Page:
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Linux Router Project

By PanicX
May 31, 2004
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  1. Hey all, I've got a rather daunting task I'd like to undertake but will need some serious handholding to get through. For those of you willing to take the time to help me out, here's the scenario.

    A few months ago, a buddy of mine rented the apartment next door. We both have cable internet connections, and we drilled through the wall to connect our LANs for fast easy sharing. What I would like to do is replace both our Linksys Routers with a single linux box that would route/loadbalance the cable connections, provide firewall security, network monitoring, DHCP, SFTP, and a massive file share (SAMBA?).

    I have about 3 PC's running Windows XP, and he has about 4 PC's running Windows 2000. We both have friends drop by often with Laptops running either Windows XP, Slackware Linux, or OSX.

    Now, I'm presuming the most difficult function involved is loadbalancing the connections. With this in mind, is there any particular linux distro that would be best for this scenario? I also want to avoid installing a GUI to save resources, however I'm not sure how to do this with modern distro setup utilities I've seen.

    Any and all help is greatly appreciated.
  2. Nodsu

    Nodsu Newcomer, in training Posts: 9,431

    Making your network server also your file server is not such a good idea. You should keep the file server separate so you don't lose everything at once when you get hacked or mess up the server yourself.

    You don't need much CPU power to run Samba - you could get some old rig for (almost) nothing to do the file serving. Some >32MB of RAM and any Pentium CPU will suffice for you if you don't hog it too much.

    I'd recommend some less desktop oriented distribution like Debian or Slackware. A Debian install set should come with every utility you could dream of so you don't have to make separate downloads.

    When setting up the server, take it one step at the time. E.g. first make sure you have cable connectivity from the server only without Linksys. Then make two cable connections. Then set up routing/load balancing and test it. Then connect the local network, add firewall and other services.

    You don't need a top of the line machine for any of the network services either except maybe for SFTP to help with compression/encryption.
  3. PanicX

    PanicX TechSpot Ambassador Topic Starter Posts: 829

    Filesharing isn't the main intent of this PC, however I was thinking it'd be nice to consolidate 2 machines into 1. The files hosted also wouldn't be any sort of critical files, most likely music or videos. If it was hacked or crashed, it would just mean a few weeks of downloading to start over. I'd be more concerned with if theres a major performance hit on the box hindering traffic routing.


    The system I'm trying to do all this on is a Celeron 533 with 256MBs of RAM, a 40Gb Harddrive and 3 NICs.

    I've taken your advice and setup Slackware 9.1 on this machine. Gave it a 3gb root partition (reiserfs) and a 1gb swap. Just to comment, Slackware has an excellent setup utility. Its not as pretty as all the desktop distros, but if you go through Newbie mode, it explains every package before you chose to install it. My only complaint is that it's not very easy to backstep out once you've made a selection you weren't sure about. Pretty much have to restart that part of the setup process.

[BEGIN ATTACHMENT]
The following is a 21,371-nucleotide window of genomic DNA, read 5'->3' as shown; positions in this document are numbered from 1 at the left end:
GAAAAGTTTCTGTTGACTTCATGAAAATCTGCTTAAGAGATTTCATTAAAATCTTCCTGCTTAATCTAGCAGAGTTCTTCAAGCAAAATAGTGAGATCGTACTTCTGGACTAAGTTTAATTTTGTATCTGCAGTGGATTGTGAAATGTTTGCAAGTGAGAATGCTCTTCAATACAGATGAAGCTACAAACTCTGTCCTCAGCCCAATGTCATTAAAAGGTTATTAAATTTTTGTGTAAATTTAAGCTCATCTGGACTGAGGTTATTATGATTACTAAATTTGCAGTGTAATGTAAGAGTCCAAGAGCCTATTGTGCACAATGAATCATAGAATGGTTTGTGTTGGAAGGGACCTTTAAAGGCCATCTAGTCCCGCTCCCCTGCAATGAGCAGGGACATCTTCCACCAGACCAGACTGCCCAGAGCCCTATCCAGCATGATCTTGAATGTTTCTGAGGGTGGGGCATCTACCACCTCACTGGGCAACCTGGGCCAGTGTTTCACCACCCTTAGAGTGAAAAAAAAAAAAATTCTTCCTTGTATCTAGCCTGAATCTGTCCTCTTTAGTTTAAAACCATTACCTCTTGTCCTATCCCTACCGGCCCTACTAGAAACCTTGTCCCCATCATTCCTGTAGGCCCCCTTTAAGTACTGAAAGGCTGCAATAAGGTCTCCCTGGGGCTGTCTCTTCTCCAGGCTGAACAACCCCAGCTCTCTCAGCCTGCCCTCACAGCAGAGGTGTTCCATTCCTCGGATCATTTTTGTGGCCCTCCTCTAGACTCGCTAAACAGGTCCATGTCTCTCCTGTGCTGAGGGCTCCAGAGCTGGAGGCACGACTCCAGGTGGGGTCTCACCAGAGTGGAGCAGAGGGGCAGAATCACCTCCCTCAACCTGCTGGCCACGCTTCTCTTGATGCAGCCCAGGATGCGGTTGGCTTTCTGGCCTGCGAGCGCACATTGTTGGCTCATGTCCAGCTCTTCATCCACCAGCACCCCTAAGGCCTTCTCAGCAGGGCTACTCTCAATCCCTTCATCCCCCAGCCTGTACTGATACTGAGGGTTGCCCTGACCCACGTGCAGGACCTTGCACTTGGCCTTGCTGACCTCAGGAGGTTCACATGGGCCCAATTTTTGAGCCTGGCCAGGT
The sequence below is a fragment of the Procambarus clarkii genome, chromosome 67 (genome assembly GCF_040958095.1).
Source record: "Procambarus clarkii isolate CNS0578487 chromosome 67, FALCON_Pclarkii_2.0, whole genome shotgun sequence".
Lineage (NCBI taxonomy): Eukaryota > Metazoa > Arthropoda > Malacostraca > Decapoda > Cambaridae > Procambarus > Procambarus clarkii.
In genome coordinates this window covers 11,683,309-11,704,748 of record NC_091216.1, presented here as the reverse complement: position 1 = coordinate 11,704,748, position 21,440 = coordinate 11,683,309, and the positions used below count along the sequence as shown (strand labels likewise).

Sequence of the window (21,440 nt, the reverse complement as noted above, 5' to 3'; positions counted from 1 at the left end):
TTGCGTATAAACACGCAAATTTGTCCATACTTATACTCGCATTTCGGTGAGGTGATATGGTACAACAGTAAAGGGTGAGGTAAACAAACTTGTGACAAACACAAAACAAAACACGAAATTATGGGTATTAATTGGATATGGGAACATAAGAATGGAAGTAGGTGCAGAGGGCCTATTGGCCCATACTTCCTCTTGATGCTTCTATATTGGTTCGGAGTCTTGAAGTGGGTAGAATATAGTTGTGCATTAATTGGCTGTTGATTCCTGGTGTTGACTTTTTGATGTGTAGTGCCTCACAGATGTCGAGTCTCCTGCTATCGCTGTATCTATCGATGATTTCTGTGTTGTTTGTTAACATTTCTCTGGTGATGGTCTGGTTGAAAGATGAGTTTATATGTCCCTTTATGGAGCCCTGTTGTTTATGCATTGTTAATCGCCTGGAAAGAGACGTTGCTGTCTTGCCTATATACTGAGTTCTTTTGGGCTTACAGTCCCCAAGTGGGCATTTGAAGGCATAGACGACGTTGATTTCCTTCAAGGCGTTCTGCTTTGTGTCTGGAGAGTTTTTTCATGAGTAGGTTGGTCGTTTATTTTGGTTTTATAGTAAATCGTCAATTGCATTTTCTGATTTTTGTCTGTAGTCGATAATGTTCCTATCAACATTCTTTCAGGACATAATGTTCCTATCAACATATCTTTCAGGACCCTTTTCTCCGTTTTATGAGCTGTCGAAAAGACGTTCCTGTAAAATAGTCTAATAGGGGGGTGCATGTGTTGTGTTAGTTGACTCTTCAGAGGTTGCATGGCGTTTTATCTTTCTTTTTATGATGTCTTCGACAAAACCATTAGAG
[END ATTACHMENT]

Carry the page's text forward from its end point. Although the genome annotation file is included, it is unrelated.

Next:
Basically during setup, I didn't install the X server or any packages related to it. I didn't install any sound or audio utility packages (theres a whole lot of em). I DID install DHCP client, DHCP server, SSH, iptables & ipchains, SAMBA, and a few network monitoring utilities.

    My first hitch is this, during the install, Slackware detected and configured one of my network cards, but didn't attempt to search for more network cards after finding this first one. ifconfig -a shows only eth0 and le0. How do I install the remaining two cards?
  4. Nodsu

    Nodsu Newcomer, in training Posts: 9,431

    I don't know if Slackware has any hardware detection utilities to automate this for you..

    You should check the dmesg buffer (/var/log/dmesg) to see if the kernel has found the network interfaces. If not, then you have to tell the kernel to probe for more NICs with a boot parameter (can't remember it offhand, but you should read Linux networking HOWTOs anyway).

    If the cards are detected, use ifconfig to bring up the interfaces manually and give them IPs and such.
  5. Mictlantecuhtli

    Mictlantecuhtli TechSpot Evangelist Posts: 4,916   +9

    To combine multiple connections, use kernel's Ethernet Bonding Driver. It's in Networking support - Network device support - Bonding driver support, documentation is in kernel source directory, Documentation/networking/bonding.txt.
  6. MattG

    MattG Newcomer, in training Posts: 147

    I use slackware to NAT, Firewall my cable connection. I dont DHCP though, i use static addresses. DHCP is easy though.

    iptables will NAT and firewall for you.
  7. loadbalancer

    loadbalancer Newcomer, in training

    I'm new to Slackware myself but think its great..

    Your netcards will probably be auto detected but in order to actually
    bring them up just edit : /etc/rc.d/rc.inet1.conf
    Most stuff in Slackware is extremley standard so you just need to guess
    which text file to edit.
    :chef:
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